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THE SUPREME COURT is cutting the legal bread of abortion rights into thinner and thinner slices. Its rulings, as with those this week on parental notification by pregnant minors, show the justices drawing ever-finer distinctions by wobbly thin majorities that lack any resounding consensus.

But the trend of the judicial tinkering is as plain as it is forbidding.

Today's high court eagerly discovers ways to fence in the right of abortion established by a strong majority in the Roe vs. Wade decision of 1973. The 1990 court may even lack a majority that would continue to support abortion as a fundamental right linked to a woman's privacy.

That tragic turnaround is not yet guaranteed but remains a disturbing possibility.

Meanwhile, the fractured court tinkers and fiddles -- the latest cases coming from Minnesota and Ohio and concerning when and under what circumstances an unmarried woman under 18 must notify one or both parents or a court that she is pregnant before she may have an abortion.

By various majorities, the court said a state could require the girl to notify one or both of her parents provided that, if she did not want to do so, she had the legal option of applying to the court for a hearing.

Whether that hearing option is also required in statutes governing the notification of only one parent remains an issue left for another day, and more tinkering.

We agree that statutes providing the pregnant minor with an alternative through the courts to notifying her parents must be preferred to statutes without that alternative.

Better still, however, would be a ruling that voided legal requirements of notification altogether.

This is not to argue against the undoubted virtues of family discussion of a girl's pregnancy. Indeed, we would fervently hope for a resolution or settlement of such fundamental problems in a setting of family love and understanding.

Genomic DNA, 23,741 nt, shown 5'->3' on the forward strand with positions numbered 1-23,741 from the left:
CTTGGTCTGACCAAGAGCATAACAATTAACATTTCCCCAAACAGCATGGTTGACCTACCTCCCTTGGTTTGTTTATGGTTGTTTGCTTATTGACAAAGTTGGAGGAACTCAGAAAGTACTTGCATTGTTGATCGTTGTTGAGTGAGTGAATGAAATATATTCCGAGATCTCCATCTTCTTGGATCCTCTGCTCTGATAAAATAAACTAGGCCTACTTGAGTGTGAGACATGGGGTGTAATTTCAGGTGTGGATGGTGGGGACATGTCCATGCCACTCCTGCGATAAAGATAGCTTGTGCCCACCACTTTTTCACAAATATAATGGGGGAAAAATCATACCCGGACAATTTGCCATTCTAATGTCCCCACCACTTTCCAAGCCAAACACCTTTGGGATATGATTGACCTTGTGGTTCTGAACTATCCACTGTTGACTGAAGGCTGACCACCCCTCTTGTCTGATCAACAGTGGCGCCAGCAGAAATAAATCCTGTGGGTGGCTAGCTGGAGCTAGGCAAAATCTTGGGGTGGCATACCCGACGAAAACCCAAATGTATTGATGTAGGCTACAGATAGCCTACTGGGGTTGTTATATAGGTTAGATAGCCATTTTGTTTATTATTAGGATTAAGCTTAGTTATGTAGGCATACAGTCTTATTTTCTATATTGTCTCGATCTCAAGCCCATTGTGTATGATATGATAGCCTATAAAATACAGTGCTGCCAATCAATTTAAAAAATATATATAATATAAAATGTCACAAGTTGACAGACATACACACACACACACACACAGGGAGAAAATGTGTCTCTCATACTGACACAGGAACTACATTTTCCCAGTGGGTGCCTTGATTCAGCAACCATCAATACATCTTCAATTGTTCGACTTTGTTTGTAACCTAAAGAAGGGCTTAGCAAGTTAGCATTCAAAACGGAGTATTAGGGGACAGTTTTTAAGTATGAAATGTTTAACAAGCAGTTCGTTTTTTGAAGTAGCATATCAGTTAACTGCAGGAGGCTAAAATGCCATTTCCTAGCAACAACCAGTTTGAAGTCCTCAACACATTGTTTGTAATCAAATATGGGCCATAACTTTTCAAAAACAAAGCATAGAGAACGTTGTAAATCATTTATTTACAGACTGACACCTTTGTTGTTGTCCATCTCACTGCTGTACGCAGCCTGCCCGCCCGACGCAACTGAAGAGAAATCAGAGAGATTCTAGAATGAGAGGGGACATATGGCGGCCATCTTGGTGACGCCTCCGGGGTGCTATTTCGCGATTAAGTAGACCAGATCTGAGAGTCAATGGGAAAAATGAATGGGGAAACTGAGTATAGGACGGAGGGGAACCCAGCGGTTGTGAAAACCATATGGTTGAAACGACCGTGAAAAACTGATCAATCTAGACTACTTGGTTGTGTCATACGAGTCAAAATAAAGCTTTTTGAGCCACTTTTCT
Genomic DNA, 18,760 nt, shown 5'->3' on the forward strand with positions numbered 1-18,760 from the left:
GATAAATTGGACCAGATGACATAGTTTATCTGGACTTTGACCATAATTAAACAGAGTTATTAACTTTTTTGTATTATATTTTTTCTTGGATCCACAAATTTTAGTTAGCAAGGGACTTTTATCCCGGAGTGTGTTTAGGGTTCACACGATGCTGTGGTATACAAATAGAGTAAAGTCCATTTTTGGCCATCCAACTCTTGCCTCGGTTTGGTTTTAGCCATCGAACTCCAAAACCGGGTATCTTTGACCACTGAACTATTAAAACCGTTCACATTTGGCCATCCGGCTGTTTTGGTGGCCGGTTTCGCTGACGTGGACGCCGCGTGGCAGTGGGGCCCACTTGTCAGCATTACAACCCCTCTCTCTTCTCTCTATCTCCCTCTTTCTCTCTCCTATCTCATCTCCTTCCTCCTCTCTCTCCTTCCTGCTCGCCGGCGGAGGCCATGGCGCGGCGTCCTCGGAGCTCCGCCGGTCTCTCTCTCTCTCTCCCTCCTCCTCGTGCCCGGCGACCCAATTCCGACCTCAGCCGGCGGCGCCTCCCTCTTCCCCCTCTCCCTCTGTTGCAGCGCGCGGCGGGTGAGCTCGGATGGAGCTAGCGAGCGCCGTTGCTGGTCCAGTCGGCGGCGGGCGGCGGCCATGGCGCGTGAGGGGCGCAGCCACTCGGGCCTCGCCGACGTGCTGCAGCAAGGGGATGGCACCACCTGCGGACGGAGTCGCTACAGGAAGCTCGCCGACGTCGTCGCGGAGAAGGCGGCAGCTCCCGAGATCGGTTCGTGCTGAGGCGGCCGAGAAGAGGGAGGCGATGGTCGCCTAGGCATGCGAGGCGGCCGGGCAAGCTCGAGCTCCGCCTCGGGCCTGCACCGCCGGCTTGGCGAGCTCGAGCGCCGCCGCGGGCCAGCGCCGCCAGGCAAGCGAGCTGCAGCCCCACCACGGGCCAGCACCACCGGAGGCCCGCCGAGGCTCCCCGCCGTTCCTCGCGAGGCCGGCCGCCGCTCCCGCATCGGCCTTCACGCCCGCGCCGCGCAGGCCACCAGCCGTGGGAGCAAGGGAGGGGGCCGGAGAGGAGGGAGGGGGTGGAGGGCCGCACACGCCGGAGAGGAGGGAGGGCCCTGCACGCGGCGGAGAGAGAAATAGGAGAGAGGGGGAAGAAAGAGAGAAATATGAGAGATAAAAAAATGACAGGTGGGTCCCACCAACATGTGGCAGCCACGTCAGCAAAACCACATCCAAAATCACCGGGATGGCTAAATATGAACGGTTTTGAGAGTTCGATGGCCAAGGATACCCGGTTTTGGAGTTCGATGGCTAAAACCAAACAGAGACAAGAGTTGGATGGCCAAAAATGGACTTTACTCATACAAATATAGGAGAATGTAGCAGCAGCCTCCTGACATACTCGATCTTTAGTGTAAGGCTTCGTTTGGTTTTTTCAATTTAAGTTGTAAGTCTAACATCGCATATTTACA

What can be gained, however, in terms of a state's legitimate interests in the welfare of minor children or of encouraging parental responsibility, when a young unmarried girl is terrified of disclosing her pregnancy to her parents or is abused by their harsh, belittling response? What of her basic rights as a person? Why shouldn't she simply be free to discuss this with others she trusts -- a friend, a school counselor, a physician or a minister or priest?

And what of the trampling of her privacy when she must, to avoid notification of unsympathetic parents, reveal the most intimate, embarrassing details to an unfamiliar court in an intimidating legal procedure? How does that enhance her welfare?

As Justice Thurgood Marshall observed in dissent, the judicial bypass procedure, which emerged as the crux of the majority's justification for parental notification, itself should not pass constitutional muster.

"At the very least," Marshall wrote, "this scheme substantially burdens a woman's right to privacy without advancing a compelling state interest."

That tradeoff is no bargain, least of all for the young woman whose pregnancy pushes her toward a decision that can influence her life in basic ways for years to come.

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